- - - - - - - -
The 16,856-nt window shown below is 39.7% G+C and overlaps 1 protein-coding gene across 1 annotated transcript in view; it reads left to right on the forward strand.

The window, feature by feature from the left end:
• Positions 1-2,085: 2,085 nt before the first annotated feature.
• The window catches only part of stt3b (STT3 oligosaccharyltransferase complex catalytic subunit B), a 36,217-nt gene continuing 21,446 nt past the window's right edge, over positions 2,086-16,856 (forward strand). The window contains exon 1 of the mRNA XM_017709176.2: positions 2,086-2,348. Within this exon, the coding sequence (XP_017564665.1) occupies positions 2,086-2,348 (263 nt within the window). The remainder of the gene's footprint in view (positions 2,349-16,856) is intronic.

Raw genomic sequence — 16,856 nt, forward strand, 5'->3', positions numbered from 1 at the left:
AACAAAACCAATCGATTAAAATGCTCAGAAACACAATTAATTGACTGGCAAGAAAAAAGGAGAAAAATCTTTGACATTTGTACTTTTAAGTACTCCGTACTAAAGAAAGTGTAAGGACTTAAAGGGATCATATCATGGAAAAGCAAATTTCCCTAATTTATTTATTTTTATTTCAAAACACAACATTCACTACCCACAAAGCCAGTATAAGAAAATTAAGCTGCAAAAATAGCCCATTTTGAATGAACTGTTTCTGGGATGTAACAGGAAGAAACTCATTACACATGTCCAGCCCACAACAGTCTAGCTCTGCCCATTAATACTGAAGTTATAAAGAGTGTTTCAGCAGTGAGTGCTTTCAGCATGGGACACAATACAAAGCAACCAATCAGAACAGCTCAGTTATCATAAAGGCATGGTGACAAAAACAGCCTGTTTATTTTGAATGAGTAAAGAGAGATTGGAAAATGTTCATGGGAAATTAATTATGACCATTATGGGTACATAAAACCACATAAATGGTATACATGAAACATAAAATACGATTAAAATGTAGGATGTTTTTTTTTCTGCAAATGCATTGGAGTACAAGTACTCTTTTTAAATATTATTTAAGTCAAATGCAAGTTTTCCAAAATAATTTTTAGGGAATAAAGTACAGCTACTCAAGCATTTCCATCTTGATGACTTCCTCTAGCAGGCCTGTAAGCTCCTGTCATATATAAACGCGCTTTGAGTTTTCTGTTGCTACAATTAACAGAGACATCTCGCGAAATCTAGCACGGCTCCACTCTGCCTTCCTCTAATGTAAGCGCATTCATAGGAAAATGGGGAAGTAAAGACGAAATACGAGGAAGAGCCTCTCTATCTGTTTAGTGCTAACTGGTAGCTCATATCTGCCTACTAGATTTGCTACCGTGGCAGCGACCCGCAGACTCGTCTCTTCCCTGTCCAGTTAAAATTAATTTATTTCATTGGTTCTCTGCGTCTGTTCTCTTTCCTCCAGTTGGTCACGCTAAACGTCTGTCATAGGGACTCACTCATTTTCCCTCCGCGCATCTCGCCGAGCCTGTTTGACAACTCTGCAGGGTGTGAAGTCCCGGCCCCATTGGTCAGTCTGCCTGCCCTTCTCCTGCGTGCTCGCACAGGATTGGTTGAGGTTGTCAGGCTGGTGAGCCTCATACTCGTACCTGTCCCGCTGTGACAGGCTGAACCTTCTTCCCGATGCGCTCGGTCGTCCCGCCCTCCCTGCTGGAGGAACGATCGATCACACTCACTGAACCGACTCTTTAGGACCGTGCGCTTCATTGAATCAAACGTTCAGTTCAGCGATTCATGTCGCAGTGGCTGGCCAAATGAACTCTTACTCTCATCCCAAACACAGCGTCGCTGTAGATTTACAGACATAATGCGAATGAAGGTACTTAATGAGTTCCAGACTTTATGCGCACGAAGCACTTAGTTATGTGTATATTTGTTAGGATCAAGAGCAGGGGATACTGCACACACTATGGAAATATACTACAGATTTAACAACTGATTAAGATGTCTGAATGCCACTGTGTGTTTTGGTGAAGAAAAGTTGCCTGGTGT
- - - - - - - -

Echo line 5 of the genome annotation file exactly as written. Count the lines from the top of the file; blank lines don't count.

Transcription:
Raw genomic sequence — 16,856 nt, forward strand, 5'->3', positions numbered from 1 at the left: